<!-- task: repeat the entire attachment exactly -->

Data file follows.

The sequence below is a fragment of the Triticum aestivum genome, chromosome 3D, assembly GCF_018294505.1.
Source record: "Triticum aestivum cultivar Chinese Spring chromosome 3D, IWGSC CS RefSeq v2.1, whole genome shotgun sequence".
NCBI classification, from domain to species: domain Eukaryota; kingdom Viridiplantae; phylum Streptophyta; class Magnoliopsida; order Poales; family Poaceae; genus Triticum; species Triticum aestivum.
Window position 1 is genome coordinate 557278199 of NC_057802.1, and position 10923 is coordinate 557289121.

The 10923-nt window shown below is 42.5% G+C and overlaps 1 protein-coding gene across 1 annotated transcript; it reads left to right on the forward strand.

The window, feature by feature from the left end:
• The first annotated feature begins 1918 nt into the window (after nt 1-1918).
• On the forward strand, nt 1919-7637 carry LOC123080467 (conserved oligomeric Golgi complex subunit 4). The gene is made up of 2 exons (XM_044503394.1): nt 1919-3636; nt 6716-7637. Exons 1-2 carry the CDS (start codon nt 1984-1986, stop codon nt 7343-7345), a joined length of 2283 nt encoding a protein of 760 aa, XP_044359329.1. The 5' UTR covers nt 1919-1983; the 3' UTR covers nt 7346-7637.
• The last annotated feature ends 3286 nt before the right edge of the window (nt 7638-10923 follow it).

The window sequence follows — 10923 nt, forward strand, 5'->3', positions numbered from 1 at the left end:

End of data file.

The sequence below is a fragment of the Triticum aestivum genome, chromosome 3D, assembly GCF_018294505.1.
Source record: "Triticum aestivum cultivar Chinese Spring chromosome 3D, IWGSC CS RefSeq v2.1, whole genome shotgun sequence".
NCBI classification, from domain to species: domain Eukaryota; kingdom Viridiplantae; phylum Streptophyta; class Magnoliopsida; order Poales; family Poaceae; genus Triticum; species Triticum aestivum.
Window position 1 is genome coordinate 557278199 of NC_057802.1, and position 10923 is coordinate 557289121.

The 10923-nt window shown below is 42.5% G+C and overlaps 1 protein-coding gene across 1 annotated transcript; it reads left to right on the forward strand.

The window, feature by feature from the left end:
• The first annotated feature begins 1918 nt into the window (after nt 1-1918).
• On the forward strand, nt 1919-7637 carry LOC123080467 (conserved oligomeric Golgi complex subunit 4). The gene is made up of 2 exons (XM_044503394.1): nt 1919-3636; nt 6716-7637. Exons 1-2 carry the CDS (start codon nt 1984-1986, stop codon nt 7343-7345), a joined length of 2283 nt encoding a protein of 760 aa, XP_044359329.1. The 5' UTR covers nt 1919-1983; the 3' UTR covers nt 7346-7637.
• The last annotated feature ends 3286 nt before the right edge of the window (nt 7638-10923 follow it).

The window sequence follows — 10923 nt, forward strand, 5'->3', positions numbered from 1 at the left end: